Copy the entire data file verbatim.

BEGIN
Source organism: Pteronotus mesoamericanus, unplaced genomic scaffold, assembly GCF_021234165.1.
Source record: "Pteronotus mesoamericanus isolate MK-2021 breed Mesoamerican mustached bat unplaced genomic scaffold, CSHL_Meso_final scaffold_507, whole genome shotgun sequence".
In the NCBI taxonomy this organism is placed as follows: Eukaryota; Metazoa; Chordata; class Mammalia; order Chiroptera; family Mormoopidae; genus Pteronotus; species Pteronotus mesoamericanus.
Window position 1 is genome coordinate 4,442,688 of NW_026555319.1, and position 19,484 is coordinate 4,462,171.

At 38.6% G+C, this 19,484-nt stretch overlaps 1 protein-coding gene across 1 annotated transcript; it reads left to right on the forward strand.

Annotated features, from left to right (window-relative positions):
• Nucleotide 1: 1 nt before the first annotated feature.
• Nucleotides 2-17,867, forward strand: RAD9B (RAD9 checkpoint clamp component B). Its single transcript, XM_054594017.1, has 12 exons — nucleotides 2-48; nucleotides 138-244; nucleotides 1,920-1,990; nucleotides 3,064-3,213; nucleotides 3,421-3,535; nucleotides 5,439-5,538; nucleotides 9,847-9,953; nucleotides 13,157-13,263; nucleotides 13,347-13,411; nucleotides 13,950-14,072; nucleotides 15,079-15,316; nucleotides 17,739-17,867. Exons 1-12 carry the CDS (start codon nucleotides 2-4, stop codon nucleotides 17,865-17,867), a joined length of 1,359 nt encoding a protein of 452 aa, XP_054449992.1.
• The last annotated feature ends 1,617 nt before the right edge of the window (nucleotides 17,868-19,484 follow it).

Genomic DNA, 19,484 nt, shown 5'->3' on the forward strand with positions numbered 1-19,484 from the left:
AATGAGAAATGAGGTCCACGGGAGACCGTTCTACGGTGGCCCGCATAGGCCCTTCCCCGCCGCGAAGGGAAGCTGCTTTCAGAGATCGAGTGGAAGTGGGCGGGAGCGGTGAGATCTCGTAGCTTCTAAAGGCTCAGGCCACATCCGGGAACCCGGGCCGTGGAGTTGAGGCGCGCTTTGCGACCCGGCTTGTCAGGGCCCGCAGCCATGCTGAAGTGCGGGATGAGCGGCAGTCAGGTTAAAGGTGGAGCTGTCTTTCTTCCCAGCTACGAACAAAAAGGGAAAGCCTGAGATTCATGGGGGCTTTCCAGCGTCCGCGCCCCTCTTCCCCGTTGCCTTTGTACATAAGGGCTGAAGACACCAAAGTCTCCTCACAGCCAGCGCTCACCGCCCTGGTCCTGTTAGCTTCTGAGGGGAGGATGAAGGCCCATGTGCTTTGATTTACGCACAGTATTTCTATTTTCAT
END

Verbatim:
Source organism: Pteronotus mesoamericanus, unplaced genomic scaffold, assembly GCF_021234165.1.
Source record: "Pteronotus mesoamericanus isolate MK-2021 breed Mesoamerican mustached bat unplaced genomic scaffold, CSHL_Meso_final scaffold_507, whole genome shotgun sequence".
In the NCBI taxonomy this organism is placed as follows: Eukaryota; Metazoa; Chordata; class Mammalia; order Chiroptera; family Mormoopidae; genus Pteronotus; species Pteronotus mesoamericanus.
Window position 1 is genome coordinate 4,442,688 of NW_026555319.1, and position 19,484 is coordinate 4,462,171.

At 38.6% G+C, this 19,484-nt stretch overlaps 1 protein-coding gene across 1 annotated transcript; it reads left to right on the forward strand.

Annotated features, from left to right (window-relative positions):
• Nucleotide 1: 1 nt before the first annotated feature.
• Nucleotides 2-17,867, forward strand: RAD9B (RAD9 checkpoint clamp component B). Its single transcript, XM_054594017.1, has 12 exons — nucleotides 2-48; nucleotides 138-244; nucleotides 1,920-1,990; nucleotides 3,064-3,213; nucleotides 3,421-3,535; nucleotides 5,439-5,538; nucleotides 9,847-9,953; nucleotides 13,157-13,263; nucleotides 13,347-13,411; nucleotides 13,950-14,072; nucleotides 15,079-15,316; nucleotides 17,739-17,867. Exons 1-12 carry the CDS (start codon nucleotides 2-4, stop codon nucleotides 17,865-17,867), a joined length of 1,359 nt encoding a protein of 452 aa, XP_054449992.1.
• The last annotated feature ends 1,617 nt before the right edge of the window (nucleotides 17,868-19,484 follow it).

Genomic DNA, 19,484 nt, shown 5'->3' on the forward strand with positions numbered 1-19,484 from the left:
AATGAGAAATGAGGTCCACGGGAGACCGTTCTACGGTGGCCCGCATAGGCCCTTCCCCGCCGCGAAGGGAAGCTGCTTTCAGAGATCGAGTGGAAGTGGGCGGGAGCGGTGAGATCTCGTAGCTTCTAAAGGCTCAGGCCACATCCGGGAACCCGGGCCGTGGAGTTGAGGCGCGCTTTGCGACCCGGCTTGTCAGGGCCCGCAGCCATGCTGAAGTGCGGGATGAGCGGCAGTCAGGTTAAAGGTGGAGCTGTCTTTCTTCCCAGCTACGAACAAAAAGGGAAAGCCTGAGATTCATGGGGGCTTTCCAGCGTCCGCGCCCCTCTTCCCCGTTGCCTTTGTACATAAGGGCTGAAGACACCAAAGTCTCCTCACAGCCAGCGCTCACCGCCCTGGTCCTGTTAGCTTCTGAGGGGAGGATGAAGGCCCATGTGCTTTGATTTACGCACAGTATTTCTATTTTCAT